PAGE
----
Our Man In Canada
January 5th, 2003

Tradition & Innovation
Hamill's Killer: A Canadian Variation
By Sheldon Seale

The Hamill's Killer is a New Zealand pattern used very successfully (or so I'm told) on some of the large lakes there. The late Maurice Howe, a long time member of the Izaak Walton Fly Fishing Club in Toronto, aware of this pattern's excellent reputation, tried tying it from memory sometime in the 1970s or 1980s. As it turned out, his memory wasn't quite as accurate as he thought, and he got the wing wrong. However, serendipity being what it is, a Canadian pattern was born that has proved to be just as effective as it's down under predecessor.

The original Hamill's Killer was tied with wings on the sides of the hook (one feather per side, see photo above), which gave the pattern a nice silhouette. Howe tied the wing flat on top, "killer" style, which, in the 1950s and 1960s, was a fairly standard term used to describe patterns with one or two flank feathers tied flat over the body as the wing. These include the Canadian Killer and other related patterns.


    Hook: 3X or 4X long nymph/streamer type hook, sizes 10-2.

    Thread: Black 6/0.

    Tail: Black bear, sparse, under golden pheasant tippet (half the length of the bear).

    Body: Yellow chenille, medium, may be weighted.

    Wing: 2 dark-green dyed mallard flank feathers, tied flat, [shown yellow here.]

    Throat: Grizzly hen hackle fibers or similar (optional).

Tying Step

1. Weight your hook, if you wish, and at the bend, tie in a sparse quantity of black bear (or black squirrel tail) hair the length of the hook shank for the tail. Add some golden pheasant tippet - the same length. Expose the thread core of some medium yellow chenille, and tie it in at the base of the tail.

2. Wrap the yellow chenille forward in touching turns to form the body. Leave enough room at the front for the head and wing. Secure the chenille with thread, and trim the excess chenille. If you wish to add a throat, now's the time to tie it in. If you don't add a throat, build up a little thread to smooth the transition between the head of the fly and the body. If you don't do this, you will have trouble keeping the wing down over the back of the fly.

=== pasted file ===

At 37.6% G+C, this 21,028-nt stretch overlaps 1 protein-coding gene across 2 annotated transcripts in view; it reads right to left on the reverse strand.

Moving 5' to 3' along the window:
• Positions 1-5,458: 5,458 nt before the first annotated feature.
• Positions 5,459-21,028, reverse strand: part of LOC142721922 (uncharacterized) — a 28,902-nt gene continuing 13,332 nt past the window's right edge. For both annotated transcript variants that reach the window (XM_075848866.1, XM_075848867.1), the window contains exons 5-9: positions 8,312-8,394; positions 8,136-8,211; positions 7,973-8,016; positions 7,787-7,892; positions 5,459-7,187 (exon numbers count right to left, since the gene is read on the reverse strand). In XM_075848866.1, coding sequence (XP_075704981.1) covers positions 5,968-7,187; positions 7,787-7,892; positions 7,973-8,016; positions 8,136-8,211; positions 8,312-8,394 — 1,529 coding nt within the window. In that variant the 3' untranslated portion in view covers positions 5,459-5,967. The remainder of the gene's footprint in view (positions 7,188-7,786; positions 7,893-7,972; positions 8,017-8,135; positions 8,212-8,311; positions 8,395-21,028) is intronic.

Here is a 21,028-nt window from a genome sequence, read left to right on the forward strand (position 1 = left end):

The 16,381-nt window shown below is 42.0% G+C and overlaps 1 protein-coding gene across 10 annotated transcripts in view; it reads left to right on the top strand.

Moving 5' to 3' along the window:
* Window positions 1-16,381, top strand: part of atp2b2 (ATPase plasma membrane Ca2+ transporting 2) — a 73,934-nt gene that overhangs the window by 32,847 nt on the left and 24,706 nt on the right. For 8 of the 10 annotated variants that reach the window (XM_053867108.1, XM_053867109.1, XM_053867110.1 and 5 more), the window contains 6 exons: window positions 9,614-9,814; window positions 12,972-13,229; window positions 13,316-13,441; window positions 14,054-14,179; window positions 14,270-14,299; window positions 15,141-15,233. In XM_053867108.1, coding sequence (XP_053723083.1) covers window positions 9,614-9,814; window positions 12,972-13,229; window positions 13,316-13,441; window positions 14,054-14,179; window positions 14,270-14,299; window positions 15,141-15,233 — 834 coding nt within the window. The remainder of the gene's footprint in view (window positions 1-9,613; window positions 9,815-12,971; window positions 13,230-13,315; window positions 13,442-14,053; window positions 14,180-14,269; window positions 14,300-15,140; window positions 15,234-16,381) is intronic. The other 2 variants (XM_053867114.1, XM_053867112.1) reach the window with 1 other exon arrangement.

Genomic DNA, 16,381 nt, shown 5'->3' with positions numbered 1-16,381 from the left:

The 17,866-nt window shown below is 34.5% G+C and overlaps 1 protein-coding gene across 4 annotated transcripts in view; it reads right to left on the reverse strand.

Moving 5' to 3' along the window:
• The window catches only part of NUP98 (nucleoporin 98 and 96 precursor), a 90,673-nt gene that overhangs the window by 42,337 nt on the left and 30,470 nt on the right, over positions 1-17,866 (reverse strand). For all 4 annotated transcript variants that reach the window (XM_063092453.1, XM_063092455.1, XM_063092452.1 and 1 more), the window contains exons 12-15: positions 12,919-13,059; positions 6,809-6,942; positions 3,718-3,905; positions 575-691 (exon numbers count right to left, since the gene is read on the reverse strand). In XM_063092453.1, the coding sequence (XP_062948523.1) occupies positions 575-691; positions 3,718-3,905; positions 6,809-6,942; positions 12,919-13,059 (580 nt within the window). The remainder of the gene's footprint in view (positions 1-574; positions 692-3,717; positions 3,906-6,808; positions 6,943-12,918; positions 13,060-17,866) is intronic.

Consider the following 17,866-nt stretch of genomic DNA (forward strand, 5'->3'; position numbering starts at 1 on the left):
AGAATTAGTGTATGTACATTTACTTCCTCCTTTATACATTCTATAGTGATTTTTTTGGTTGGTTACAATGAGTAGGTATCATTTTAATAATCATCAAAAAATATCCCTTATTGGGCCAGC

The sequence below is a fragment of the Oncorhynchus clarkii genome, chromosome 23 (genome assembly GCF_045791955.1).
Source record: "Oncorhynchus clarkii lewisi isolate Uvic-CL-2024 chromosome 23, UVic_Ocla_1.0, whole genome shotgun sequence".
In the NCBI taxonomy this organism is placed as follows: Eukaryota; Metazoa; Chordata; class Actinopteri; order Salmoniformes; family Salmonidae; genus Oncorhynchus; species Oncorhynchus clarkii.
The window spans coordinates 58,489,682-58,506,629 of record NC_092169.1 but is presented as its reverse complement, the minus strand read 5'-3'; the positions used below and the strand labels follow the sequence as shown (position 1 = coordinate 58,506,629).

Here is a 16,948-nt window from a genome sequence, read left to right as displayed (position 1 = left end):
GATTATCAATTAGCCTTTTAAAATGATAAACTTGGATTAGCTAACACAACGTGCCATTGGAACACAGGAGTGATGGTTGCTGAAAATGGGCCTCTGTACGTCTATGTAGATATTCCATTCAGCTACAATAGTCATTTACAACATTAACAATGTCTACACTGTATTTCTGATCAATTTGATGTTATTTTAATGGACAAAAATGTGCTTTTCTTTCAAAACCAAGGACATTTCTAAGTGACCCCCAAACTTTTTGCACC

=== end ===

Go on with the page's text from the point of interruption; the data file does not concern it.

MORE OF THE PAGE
3. Select two dark-green [shown yellow here] dyed mallard flank feathers; one should curve left and one right with their concave sides down. After stripping away the fluffy stuff at the base of the feathers, the feathers should cover the body and the golden pheasant tippet with laid over the fly. Lay one feather on top of the other, concave sides down, and hold them over the body so the bare stems start at the head. Take two loose turns of thread over the bare stems to hold them in place. Draw the feathers forward by the stems until the orange of the golden pheasant tippet on the tail is exposed. You just need a 1/8 of an inch (2 mm) to show. You will have to guide the feathers with your left hand as you position the wing correctly. You want the wing to sort of cup the body. Now, take three tight wraps of thread to secure the wing. Do not trim the feather stems.

4. Make three more turns of thread forward in touching turns. Now, grasp the feather stems, and fold them right back over the feather. If this is done correctly, you will now be able to secure the feathers with three or four tight wraps of thread.

5. Trim the feathers stems now. Form a nice, neat head, whip finish, cut the thread, and lacquer the head.

There are any number of colour combinations of body and wing that you can use for this pattern. Try a yellow body with a yellow wing or an orange body with a reddish-brown wing. I have a friend whose favourite colours are black body with a garish bright-pink wing - a rather bizarre combinations, but it seems to work.

Current Issue

In the yellow-green or orange/brown combinations the Canadian Hamill's Killer is a pretty good crawfish imi8tation. I find the yellow/green seems to work in still water, while the orange/brown works best in rivers. This might have something to do with the colour of the crayfish in these waters. I believe that the little point of orange in the tail imitates the tips of the claws as a crawfish flees backward from a fish. As for the other colours, who can say? The all-yellow might suggest a perch or similar small baitfish. The black/pink may just attract their attention.

I do know that a Canadian Hamill's Killer catches just about everything in the water - just the ticket for browns, rainbows, steelhead, bass, and even walleye. ~ SS

Credit: Excerpt from the January/March 2004 issue of The Canadian Fly Fisher. We appreciate use permission.

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